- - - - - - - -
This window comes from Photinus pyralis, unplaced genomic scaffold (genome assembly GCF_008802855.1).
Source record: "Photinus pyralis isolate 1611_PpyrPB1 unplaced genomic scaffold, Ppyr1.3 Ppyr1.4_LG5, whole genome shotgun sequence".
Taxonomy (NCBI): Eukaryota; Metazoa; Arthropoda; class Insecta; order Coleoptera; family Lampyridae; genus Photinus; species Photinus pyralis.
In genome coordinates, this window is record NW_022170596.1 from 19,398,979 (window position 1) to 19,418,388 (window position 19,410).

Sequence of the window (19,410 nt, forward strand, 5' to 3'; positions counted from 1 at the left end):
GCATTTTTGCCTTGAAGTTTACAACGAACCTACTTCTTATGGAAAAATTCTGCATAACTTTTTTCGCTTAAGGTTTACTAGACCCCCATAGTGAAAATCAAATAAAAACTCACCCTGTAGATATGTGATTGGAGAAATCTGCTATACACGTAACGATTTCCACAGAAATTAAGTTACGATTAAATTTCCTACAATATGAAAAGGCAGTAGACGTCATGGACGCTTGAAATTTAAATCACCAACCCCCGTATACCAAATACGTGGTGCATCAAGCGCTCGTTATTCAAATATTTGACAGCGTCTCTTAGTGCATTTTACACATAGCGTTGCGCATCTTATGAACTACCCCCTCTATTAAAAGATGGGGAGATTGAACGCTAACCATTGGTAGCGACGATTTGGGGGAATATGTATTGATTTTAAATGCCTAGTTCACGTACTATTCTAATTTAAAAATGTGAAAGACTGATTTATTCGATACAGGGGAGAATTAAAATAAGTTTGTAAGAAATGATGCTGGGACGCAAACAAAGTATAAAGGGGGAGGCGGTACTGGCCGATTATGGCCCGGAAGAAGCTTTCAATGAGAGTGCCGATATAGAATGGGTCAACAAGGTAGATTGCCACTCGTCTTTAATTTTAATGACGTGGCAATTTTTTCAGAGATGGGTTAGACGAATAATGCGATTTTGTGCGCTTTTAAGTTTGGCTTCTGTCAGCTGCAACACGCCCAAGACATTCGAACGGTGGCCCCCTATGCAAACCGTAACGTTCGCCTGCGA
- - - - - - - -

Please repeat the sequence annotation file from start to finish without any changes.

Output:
This window comes from Photinus pyralis, unplaced genomic scaffold (genome assembly GCF_008802855.1).
Source record: "Photinus pyralis isolate 1611_PpyrPB1 unplaced genomic scaffold, Ppyr1.3 Ppyr1.4_LG5, whole genome shotgun sequence".
Taxonomy (NCBI): Eukaryota; Metazoa; Arthropoda; class Insecta; order Coleoptera; family Lampyridae; genus Photinus; species Photinus pyralis.
In genome coordinates, this window is record NW_022170596.1 from 19,398,979 (window position 1) to 19,418,388 (window position 19,410).

Sequence of the window (19,410 nt, forward strand, 5' to 3'; positions counted from 1 at the left end):
GCATTTTTGCCTTGAAGTTTACAACGAACCTACTTCTTATGGAAAAATTCTGCATAACTTTTTTCGCTTAAGGTTTACTAGACCCCCATAGTGAAAATCAAATAAAAACTCACCCTGTAGATATGTGATTGGAGAAATCTGCTATACACGTAACGATTTCCACAGAAATTAAGTTACGATTAAATTTCCTACAATATGAAAAGGCAGTAGACGTCATGGACGCTTGAAATTTAAATCACCAACCCCCGTATACCAAATACGTGGTGCATCAAGCGCTCGTTATTCAAATATTTGACAGCGTCTCTTAGTGCATTTTACACATAGCGTTGCGCATCTTATGAACTACCCCCTCTATTAAAAGATGGGGAGATTGAACGCTAACCATTGGTAGCGACGATTTGGGGGAATATGTATTGATTTTAAATGCCTAGTTCACGTACTATTCTAATTTAAAAATGTGAAAGACTGATTTATTCGATACAGGGGAGAATTAAAATAAGTTTGTAAGAAATGATGCTGGGACGCAAACAAAGTATAAAGGGGGAGGCGGTACTGGCCGATTATGGCCCGGAAGAAGCTTTCAATGAGAGTGCCGATATAGAATGGGTCAACAAGGTAGATTGCCACTCGTCTTTAATTTTAATGACGTGGCAATTTTTTCAGAGATGGGTTAGACGAATAATGCGATTTTGTGCGCTTTTAAGTTTGGCTTCTGTCAGCTGCAACACGCCCAAGACATTCGAACGGTGGCCCCCTATGCAAACCGTAACGTTCGCCTGCGA